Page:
The second 'prong' is to talk to businesses and other interested parties to find out how they deal with changing costs and to see if the work of the project makes sense from their point of view. We plan to hold two seminars to dig into the affect of changing spatial costs on businesses. Anecdotal evidence suggests suppliers have been citing fuel costs as a reason for price increases for a while now.
A whole range of other groups are keenly interested in spatial economics, though it might not always be labelled thus. An example already mentioned, the 'transition movement' is taking action at the local level. It has, in recent years, developed strong links with academic researchers. A vibrant knowledge exchange has developed between locally acting groups and researchers, with the aim of making sure that "transition and research form a symbiotic relationship" (Brangwyn 2012). It isn't just about spatial economics: it's imbued with a sense that people can play a part in shaping their own economic destiny. It's hoped that GRIT will be of interest here also.
So that's GRIT in a nutshell. There are clear gaps in the project's current remit. Trade doesn't stop at the UK's borders and any change in costs will have international effects (an issue I've been pestering Anne Owen from Leeds School of Environment about). Many of the costs most essential to business decisions are either hard to quantify or to do with people, not goods. (Think about how much it costs a hairdresser to get a person’s head under the scissors from some distance away, e.g. in the rent they pay; this hints at the reason data appears to show the service sector may be the most vulnerable to fuel cost changes.)
Aside from the technical aspects of the project, there are two other things to write about I'll save for later: the nature of distance costs and the place of modelling in research and society. And on that last point, just a bit of brainfood to finish on from Stan Openshaw (1978). In theory, GRIT wants to tread both of these lines, but that's something far easier said than done. (Hat-tip Andy Turner for lending me the book.)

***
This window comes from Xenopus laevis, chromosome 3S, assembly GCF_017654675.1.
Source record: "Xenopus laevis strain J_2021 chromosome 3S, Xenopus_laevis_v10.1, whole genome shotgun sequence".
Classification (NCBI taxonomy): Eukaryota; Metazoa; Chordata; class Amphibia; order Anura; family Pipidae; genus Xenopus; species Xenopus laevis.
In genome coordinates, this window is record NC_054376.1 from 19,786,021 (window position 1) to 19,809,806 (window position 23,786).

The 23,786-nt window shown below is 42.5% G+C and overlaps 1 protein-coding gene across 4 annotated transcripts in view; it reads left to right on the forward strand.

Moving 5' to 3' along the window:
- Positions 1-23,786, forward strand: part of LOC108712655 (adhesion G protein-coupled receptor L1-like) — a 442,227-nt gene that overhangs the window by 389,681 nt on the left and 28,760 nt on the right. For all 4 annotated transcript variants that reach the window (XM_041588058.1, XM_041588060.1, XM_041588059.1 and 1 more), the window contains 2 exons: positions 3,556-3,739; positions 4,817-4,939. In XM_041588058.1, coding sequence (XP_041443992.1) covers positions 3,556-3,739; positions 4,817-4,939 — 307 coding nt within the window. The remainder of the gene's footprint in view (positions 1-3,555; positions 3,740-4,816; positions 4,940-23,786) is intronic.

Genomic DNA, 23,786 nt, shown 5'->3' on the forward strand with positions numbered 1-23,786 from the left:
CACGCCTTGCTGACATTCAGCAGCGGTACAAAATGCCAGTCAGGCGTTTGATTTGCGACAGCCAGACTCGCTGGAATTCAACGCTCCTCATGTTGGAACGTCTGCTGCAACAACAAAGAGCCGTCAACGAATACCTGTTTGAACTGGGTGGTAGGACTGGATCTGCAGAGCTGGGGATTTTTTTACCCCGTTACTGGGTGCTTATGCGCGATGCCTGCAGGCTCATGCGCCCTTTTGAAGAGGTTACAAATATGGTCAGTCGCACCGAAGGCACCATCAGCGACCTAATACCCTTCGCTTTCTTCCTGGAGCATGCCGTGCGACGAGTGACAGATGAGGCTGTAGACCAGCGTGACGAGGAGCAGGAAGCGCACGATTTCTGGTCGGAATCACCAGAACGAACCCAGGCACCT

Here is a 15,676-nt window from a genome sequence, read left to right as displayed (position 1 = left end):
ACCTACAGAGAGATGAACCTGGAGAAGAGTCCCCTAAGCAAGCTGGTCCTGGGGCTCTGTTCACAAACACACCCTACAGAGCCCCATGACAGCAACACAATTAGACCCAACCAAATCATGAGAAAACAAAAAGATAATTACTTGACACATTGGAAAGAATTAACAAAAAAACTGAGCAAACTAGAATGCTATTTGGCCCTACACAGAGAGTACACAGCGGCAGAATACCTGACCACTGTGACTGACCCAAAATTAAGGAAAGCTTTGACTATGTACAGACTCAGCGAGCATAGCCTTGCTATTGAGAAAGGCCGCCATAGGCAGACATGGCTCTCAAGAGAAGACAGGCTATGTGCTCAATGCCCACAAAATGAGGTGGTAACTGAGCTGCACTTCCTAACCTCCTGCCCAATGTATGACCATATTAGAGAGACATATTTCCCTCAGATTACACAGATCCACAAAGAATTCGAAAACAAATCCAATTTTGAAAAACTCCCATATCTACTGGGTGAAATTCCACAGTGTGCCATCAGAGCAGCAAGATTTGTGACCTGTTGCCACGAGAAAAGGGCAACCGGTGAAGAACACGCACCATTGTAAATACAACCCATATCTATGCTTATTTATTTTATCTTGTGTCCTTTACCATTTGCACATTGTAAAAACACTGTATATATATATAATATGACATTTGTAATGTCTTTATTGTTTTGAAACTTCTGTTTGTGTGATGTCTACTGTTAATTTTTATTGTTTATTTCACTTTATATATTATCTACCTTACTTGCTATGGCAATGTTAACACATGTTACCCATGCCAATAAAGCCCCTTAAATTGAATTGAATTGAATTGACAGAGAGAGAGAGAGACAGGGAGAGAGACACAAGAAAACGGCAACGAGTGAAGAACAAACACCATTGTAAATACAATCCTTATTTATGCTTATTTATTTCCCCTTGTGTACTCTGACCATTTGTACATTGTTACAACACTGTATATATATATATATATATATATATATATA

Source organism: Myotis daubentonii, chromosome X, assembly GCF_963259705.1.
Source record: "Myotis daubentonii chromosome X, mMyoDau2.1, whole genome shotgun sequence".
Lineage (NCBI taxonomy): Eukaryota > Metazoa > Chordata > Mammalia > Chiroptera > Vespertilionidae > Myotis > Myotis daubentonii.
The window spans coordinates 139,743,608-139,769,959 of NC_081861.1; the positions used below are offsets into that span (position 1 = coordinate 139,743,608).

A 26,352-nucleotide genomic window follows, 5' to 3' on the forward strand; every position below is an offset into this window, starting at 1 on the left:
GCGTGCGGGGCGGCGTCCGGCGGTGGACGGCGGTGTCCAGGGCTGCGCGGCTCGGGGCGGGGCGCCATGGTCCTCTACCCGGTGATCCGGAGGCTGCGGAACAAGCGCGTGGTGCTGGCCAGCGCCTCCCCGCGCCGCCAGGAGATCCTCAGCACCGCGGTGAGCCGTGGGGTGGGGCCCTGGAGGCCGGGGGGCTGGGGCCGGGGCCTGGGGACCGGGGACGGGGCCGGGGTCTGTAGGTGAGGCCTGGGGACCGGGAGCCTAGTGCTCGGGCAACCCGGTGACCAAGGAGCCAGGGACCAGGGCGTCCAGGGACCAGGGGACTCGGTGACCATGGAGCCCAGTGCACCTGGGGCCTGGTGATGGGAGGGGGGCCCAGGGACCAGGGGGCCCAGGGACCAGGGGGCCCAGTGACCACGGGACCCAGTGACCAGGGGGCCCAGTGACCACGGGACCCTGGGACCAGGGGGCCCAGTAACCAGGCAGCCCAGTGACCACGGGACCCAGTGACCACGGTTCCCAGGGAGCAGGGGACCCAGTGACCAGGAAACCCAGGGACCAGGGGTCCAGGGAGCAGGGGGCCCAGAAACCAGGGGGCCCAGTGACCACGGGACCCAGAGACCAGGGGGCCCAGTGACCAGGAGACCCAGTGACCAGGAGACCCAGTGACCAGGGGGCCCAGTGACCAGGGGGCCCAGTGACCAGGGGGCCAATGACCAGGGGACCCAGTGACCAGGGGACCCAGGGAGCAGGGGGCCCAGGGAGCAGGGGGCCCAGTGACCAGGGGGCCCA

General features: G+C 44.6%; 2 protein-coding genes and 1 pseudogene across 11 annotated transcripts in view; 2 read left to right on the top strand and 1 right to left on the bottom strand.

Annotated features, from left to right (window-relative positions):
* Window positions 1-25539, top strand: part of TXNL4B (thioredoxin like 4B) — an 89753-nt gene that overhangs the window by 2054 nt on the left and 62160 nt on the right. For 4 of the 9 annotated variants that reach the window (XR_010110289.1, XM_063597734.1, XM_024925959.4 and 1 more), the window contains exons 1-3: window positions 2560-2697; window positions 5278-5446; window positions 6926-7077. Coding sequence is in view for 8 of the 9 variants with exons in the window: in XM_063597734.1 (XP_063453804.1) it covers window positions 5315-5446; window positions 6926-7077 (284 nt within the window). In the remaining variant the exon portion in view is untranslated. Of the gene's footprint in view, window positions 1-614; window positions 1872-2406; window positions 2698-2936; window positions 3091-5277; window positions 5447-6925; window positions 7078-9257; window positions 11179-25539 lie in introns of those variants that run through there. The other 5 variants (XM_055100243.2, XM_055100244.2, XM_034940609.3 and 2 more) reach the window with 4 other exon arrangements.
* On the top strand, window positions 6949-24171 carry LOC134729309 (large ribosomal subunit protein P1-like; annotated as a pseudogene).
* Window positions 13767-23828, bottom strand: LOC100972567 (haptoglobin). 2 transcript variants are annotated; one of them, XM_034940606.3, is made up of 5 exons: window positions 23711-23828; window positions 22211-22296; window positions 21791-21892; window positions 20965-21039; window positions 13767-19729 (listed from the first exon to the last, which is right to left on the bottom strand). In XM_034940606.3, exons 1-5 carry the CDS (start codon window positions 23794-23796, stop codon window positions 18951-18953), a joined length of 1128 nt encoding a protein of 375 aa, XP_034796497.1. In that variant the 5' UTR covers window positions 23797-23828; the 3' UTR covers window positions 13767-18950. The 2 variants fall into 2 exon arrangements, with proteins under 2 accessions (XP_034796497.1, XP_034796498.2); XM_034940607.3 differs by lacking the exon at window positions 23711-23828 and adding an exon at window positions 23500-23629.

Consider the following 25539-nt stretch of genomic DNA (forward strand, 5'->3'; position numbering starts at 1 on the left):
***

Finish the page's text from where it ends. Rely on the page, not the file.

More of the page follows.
Without any formal guidance many planners who use models have developed a view of modelling which is the most convenient to their purpose. When judged against academic standards, the results are often misleading, sometimes fraudulent, and occasionally criminal. However, many academic models and perspectives of modelling when assessed against planning realities are often irrelevant. Many of these problems result from widespread, fundamental misunderstandings as to how models are used and should be used in planning. (Openshaw 1978 p.14)
Brangwyn, Ben. 2012. “Researching Transition: Making Sure It Benefits Transitioners.” Transition Network. http://www.transitionnetwork.org/news/2012-03-29/researching-transition-....
Bridge, Gavin. 2010. “Geographies of peak oil: The other carbon problem.” Geoforum 41 (4) (July): 523–530. doi:10.1016/j.geoforum.2010.06.002
Glaeser, EL, and JE Kohlhase. 2004. “Cities, Regions and the Decline of Transport Costs.” Papers in Regional Science 83 (1) (January): 197–228. doi:10.1007/s10110-003-0183-x.
Isard, Walter. 1956. Location and Space-economy: General Theory Relating to Industrial Location, Market Areas, Land Use, Trade and Urban Structure. MIT Press.
Jefferson, M. 2008. “Accelerating the Transition to Sustainable Energy Systems.” Energy Policy 36 (11): 4116–4125.
Kramer, Gert Jan, and Martin Haigh. 2009. “No Quick Switch to Low-carbon Energy.” Nature 462 (7273) (December 3): 568–569. doi:10.1038/462568a.
Openshaw, Stan. 1978. Using Models in Planning: A Practical Guide.